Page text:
fighting spam and scams on the Internet
"419" Scam – Advance Fee / Fake Lottery Scam
The so-called "419" scam is a type of fraud dominated by criminals from Nigeria and other countries in Africa. Victims of the scam are promised a large amount of money, such as a lottery prize, inheritance, money sitting in some bank account, etc.
Victims never receive this non-existent fortune but are tricked into sending their money to the criminals, who remain anonymous. They hide their real identity and location by using fake names and fake postal addresses as well as communicating via anonymous free email accounts and mobile phones.
Keep in mind that scammers DO NOT use their real names when defrauding people.
The criminals either abuse names of real people or companies or invent names or addresses.
Any real people or companies mentioned below have NO CONNECTION to the scammers!
Read more about such scams here or in our 419 FAQ. Use the Scam-O-Matic to verify suspect emails.
Click here to report a problem with this page.
Some comments by the Scam-O-Matic about the following email:
- An email address listed inside this email has been used in a known fraud before.
- This email uses a separate reply address that is different from the sender address. Spammers use this to get replies even when the original spam sending accounts have been shut down. Also, sometimes the sender addresses are legitimate looking but fake and only the reply address is actually an email account controlled by the scammers.
- The following phrases in this message should put you on alert:
- "hundred thousand united states dollars" (they want you to be blinded by the prospect of quick money, but the only money that ever changes hands in 419 scams is from you to the criminals)
- "fund beneficiary" (they want you to be blinded by the prospect of quick money, but the only money that ever changes hands in 419 scams is from you to the criminals)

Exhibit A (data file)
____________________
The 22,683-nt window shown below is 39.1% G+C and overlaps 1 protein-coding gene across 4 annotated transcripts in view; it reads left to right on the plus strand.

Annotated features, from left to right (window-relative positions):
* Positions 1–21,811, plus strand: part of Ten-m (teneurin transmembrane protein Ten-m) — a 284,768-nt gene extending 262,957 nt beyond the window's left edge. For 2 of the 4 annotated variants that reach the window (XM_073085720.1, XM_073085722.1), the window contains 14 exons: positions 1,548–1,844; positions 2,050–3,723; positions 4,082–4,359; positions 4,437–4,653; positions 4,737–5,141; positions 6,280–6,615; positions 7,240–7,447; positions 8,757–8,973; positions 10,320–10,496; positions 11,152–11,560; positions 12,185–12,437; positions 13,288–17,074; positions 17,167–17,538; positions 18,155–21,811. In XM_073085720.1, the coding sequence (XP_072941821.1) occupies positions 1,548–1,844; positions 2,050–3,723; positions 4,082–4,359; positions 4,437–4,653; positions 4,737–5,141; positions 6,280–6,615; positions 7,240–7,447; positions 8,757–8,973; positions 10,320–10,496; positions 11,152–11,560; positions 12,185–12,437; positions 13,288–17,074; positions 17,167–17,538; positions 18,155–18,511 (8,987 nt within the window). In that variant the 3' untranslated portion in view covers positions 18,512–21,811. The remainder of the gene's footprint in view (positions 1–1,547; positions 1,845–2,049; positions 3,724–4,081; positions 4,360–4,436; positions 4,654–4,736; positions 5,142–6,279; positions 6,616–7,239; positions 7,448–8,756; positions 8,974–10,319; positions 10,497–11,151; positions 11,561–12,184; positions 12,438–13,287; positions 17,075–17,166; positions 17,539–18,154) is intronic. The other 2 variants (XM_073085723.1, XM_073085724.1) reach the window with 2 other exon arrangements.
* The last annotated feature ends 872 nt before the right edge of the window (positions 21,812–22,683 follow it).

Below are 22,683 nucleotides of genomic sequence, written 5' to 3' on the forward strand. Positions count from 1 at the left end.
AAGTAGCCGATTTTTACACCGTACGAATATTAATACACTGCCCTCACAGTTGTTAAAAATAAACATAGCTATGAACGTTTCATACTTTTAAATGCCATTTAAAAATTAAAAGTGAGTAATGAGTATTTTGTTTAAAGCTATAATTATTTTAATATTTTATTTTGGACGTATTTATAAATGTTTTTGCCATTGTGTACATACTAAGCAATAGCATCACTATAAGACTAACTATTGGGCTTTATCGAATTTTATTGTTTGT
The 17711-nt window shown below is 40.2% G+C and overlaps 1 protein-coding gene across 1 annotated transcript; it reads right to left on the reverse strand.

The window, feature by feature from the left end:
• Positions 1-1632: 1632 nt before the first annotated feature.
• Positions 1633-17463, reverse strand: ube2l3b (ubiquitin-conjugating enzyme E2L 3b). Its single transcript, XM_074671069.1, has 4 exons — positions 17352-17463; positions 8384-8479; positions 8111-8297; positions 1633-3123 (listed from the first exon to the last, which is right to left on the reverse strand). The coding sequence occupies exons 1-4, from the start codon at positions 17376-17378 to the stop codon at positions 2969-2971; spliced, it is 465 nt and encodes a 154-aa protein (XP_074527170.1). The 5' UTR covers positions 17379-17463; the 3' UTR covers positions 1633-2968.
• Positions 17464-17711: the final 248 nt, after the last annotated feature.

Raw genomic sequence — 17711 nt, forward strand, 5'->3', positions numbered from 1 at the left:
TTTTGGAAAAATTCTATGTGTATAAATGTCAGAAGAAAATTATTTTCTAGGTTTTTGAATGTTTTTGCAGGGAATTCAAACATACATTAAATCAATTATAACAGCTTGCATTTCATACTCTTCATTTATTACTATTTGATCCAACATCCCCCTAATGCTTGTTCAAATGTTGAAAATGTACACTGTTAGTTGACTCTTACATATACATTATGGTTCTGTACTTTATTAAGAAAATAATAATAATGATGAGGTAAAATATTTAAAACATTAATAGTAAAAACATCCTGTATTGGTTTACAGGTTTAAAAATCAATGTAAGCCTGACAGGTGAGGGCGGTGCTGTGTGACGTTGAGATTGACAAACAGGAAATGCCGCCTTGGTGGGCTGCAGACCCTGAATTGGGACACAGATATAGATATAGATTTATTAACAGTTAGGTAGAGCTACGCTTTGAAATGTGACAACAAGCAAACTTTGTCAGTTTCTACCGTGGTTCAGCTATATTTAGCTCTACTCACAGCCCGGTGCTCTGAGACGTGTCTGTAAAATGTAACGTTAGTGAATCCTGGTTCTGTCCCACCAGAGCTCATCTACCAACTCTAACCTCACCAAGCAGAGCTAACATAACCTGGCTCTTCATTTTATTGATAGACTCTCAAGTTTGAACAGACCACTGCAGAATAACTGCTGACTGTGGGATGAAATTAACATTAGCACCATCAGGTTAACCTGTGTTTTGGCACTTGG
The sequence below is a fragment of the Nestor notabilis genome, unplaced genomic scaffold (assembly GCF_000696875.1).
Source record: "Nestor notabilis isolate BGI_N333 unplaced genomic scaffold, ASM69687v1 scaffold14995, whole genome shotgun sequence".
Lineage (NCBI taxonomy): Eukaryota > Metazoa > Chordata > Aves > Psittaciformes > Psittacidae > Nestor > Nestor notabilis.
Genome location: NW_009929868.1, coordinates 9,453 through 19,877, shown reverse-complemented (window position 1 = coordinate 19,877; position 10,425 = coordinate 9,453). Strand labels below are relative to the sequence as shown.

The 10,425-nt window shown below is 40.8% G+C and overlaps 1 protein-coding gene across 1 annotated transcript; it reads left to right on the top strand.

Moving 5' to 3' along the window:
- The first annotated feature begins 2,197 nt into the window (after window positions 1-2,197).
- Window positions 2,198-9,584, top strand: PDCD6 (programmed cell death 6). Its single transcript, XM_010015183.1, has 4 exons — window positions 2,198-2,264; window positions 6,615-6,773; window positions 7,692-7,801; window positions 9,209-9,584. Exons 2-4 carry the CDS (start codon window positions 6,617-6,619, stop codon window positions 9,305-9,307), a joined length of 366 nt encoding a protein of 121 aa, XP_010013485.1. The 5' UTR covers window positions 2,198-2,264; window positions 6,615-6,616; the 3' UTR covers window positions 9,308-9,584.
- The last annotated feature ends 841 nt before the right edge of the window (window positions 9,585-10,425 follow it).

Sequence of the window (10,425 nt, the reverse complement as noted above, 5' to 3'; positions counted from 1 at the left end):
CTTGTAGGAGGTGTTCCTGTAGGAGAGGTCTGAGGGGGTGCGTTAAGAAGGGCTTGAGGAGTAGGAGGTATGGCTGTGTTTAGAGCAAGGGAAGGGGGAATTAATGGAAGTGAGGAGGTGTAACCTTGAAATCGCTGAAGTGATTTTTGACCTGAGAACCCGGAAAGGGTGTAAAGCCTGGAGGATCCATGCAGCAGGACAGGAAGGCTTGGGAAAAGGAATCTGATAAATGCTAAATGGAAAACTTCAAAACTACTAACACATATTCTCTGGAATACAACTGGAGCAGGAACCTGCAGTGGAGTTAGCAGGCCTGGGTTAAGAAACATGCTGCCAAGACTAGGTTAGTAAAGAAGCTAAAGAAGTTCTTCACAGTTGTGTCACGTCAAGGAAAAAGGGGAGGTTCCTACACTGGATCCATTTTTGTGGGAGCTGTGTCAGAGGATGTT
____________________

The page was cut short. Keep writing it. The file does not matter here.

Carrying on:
- This email message is a 419 scam. Please see our 419 FAQ for more details on such scams.
- This email lists free webmail addresses. Use of such addresses is typical for scams. Lotteries, banks and any but the smallest of companies do not normally use such addresses. Criminals use them to anonymously send and receive email at Internet cafes.
- email@example.com (email address has been used in a known fraud before)
Fraud email example:
From: WORLD BANK HEAD OFFICE <Paymentdepartment@worldbank.org>
Date: Thu, 27 Dec 2018 20:18:32 +0100
Subject: MERRY CHRISTMAS. . tu naltel.ru
WORLD BANK) Head Office
The World Bank 1818 H Street,
N.W. Washington, DC 20433 U.S.A.
Debt Release Funds.
ATTN: FUND BENEFICIARY.
We hope this notification arrives meeting your good health and mind.
WORLD BANK in conjunction with some other relevant investigation
agencies here in the United STATES of AMERICA have recently been
informed through our Global intelligence monitoring network that you
have an over-due payment in tone of (Ten Million Five hundred thousand
United States dollars). with ACCESS BANK.
NOTE: There are numerous scam emails on the internet, impostor
impersonating names and images. We therefore warn our dear citizens to
be very careful with any claim email you receive prior to these
irregularities so that they do not fall victim to this ugly
circumstance anymore. And should in case you are already dealing with
anybody or office claiming that you have a payment with them, you are
to STOP further contact with them immediately in your best interest
and contact the real bank (ACCESS BANK) only where your
fund is laying, with the below information:
Bank Name: ACCESS BANK PLC
NAME: REV . JOHN WIGWE
CEO/GROUP MANAGING DIRECTOR
Contact the bank today and furnish them with this information below
for processing of your payment/funds accordingly.
DIRECT CONTACT NUMBER:
NOTE: In your best interest, any message that does not come from the
above email address should be nullified and avoided
immediately for security reasons.
JIM YONG KIM
WORLD BANK GROUP PRESIDENT
This email has been checked for viruses by Avast antivirus software.